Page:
A federal judge has just supported a Department of Labor-imposed minimum wage for foreign farm workers — a good decision made regarding a particularly obscure labor market, that for harvesting onions in Nevada.
The lawyer for the growers unwittingly told the unvarnished truth about these rules, according to a Law360 news article, arguing that "the minimum wage rules for H-2A employers ... drive up wages for non-H-2A employers, who must stay competitive in the market to retain workers."
That's exactly what the rules are supposed to do — protect American workers — and that's why it is good news that Nevada federal district court Judge Timothy Kelly ruled as he did.
Every year for more than 50 years the Department of Labor had decided what the minimum wage rate must be, on an hourly and state-by-state basis, for employers using the H-2A temporary agricultural worker program. These are called "Adverse Effect Wage Rates" (AEWR) because if they are undercut, U.S. workers will be short-changed. They are routinely higher than the statutory minimum wage, which is currently a totally out of date $7.75 an hour. The 2019 AEWR in Nevada is $13.13, about the median for these wages compared to other states.
I have been watching these rates since the spring of 1965, when I became the assistant for farm labor to the U.S. secretary of Labor in the LBJ administration. I worked for the late W. Willard Wirtz. That was the year that the old, exploitative Bracero program died, and our task was to try to find a little economic justice in the farm labor market.
The Bracero program was a WWII-period scheme that brought Mexican males to U.S. farms, particularly in the West, to help harvest the crops; both organized labor (then stronger politically than it is now) and the Catholic Church were vehemently opposed to the program on the grounds of its ill-treatment of the migrants.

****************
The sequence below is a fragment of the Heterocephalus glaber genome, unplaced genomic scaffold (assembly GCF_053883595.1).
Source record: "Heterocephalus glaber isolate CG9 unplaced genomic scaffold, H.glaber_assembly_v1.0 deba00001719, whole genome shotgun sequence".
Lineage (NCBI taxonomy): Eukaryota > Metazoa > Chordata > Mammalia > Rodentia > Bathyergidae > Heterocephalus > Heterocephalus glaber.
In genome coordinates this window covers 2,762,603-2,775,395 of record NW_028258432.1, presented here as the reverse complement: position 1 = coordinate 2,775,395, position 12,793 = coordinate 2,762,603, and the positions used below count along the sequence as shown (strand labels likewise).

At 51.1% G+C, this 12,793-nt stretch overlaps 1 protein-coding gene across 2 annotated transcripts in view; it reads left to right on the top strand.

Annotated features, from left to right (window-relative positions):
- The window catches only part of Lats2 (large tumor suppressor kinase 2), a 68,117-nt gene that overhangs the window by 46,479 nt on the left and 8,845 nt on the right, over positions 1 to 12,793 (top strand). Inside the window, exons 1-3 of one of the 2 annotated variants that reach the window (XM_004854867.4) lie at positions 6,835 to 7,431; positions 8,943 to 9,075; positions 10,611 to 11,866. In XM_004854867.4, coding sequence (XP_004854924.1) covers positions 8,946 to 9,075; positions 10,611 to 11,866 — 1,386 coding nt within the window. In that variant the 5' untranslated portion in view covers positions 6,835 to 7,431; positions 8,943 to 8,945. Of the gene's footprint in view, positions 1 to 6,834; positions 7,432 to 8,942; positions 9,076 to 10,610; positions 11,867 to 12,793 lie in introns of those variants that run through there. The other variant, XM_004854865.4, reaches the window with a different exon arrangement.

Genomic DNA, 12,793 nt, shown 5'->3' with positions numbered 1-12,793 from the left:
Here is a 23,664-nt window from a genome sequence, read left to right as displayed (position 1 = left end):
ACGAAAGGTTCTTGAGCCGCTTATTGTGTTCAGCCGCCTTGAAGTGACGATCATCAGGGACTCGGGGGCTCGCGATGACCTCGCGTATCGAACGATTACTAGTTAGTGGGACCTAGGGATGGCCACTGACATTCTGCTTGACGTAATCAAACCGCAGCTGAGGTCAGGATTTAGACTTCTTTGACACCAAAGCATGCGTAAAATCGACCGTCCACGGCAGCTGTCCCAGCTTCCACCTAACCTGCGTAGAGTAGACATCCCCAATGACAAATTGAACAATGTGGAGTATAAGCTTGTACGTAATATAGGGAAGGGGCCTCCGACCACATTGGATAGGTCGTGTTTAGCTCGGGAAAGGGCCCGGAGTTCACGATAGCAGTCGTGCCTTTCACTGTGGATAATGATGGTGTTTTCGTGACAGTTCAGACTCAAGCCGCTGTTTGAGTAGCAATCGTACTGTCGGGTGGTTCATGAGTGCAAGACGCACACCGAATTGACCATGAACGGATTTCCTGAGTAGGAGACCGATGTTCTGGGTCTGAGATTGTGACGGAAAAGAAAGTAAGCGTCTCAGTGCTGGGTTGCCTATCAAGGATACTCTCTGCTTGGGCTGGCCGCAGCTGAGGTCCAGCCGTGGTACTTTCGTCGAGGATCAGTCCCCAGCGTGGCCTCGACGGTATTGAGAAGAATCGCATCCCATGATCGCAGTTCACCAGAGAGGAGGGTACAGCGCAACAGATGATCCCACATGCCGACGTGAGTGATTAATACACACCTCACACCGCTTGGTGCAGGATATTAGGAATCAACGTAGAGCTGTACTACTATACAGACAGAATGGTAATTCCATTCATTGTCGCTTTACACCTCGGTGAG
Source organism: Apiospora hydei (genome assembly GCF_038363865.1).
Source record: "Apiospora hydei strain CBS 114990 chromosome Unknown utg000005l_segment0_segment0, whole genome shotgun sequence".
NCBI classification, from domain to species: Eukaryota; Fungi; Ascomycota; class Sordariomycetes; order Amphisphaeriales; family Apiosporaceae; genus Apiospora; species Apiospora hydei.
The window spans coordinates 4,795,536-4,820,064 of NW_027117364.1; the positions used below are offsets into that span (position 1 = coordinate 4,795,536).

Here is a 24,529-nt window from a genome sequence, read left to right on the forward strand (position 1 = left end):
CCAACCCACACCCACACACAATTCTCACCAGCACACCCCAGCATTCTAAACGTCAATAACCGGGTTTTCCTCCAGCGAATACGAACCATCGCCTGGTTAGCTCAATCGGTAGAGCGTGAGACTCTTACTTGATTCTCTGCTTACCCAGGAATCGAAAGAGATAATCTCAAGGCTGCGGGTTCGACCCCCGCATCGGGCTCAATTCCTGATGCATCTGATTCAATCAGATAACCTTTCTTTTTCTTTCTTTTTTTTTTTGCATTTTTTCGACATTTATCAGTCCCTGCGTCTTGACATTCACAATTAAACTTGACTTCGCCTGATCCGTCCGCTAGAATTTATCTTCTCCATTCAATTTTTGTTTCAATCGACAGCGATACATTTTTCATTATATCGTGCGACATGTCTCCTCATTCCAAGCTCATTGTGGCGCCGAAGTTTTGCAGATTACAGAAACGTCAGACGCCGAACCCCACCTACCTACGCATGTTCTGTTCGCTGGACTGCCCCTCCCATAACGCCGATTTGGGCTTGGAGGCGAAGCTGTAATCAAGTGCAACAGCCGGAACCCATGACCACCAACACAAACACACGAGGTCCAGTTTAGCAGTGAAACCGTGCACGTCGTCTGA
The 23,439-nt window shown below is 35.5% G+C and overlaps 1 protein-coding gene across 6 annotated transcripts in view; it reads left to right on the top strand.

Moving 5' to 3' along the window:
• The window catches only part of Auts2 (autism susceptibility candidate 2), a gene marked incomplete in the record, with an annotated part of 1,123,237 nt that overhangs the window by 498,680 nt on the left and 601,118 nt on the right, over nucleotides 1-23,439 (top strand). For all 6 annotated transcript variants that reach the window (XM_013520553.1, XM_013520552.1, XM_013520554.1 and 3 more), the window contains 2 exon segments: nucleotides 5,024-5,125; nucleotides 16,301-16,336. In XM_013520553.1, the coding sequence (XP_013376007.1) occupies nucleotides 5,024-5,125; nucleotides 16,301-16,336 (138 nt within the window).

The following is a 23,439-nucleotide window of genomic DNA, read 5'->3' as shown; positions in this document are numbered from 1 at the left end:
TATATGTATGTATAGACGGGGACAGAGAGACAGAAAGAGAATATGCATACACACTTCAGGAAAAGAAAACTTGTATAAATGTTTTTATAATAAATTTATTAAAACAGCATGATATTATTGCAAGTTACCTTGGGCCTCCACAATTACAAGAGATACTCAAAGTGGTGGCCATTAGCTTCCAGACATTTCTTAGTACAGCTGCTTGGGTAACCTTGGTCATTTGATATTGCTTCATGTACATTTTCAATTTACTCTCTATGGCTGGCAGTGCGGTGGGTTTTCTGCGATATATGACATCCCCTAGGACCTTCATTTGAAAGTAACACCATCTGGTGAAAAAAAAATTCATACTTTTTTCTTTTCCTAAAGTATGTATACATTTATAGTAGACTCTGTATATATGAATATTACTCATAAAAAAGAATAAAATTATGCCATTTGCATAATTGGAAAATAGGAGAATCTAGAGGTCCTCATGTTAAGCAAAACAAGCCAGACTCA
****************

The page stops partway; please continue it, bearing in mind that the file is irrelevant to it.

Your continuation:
The lawyers for the present-day growers tried to throw out the whole AEWR system, but Judge Kelly told them that the six-year-long, legislatively created window for such suits had long passed.
The grower initiating the suit, which was supported by my old nemesis, the National Council of Agricultural Employers, is a Nevada onion grower, Peri & Sons Farms. Maybe the NCAE recruited them for the suit on the grounds of an attractiveness unknown to me, but the Nevada onion business seems to be an unlikely locale for such a suit.
It is a relatively small-scale activity in a state better known for other economic activities. According to the most recent available crop data, the entire onion crop in the state was worth under $9 million in 2016, and reflected about 1.5 percent of Nevada's farm production that year. And if you take a farm labor issue to court in that desert state, someone is likely to ask — why grow labor-demanding crops in an area so far from a resident population that will harvest them?
But bring the suit they did, producing a ruling that may prove helpful to workers in far larger labor markets than that of the desert onion harvest.
Further, with so many federal judges ruling against attempts to enforce the immigration law, Judge Kelly moved in the opposite direction.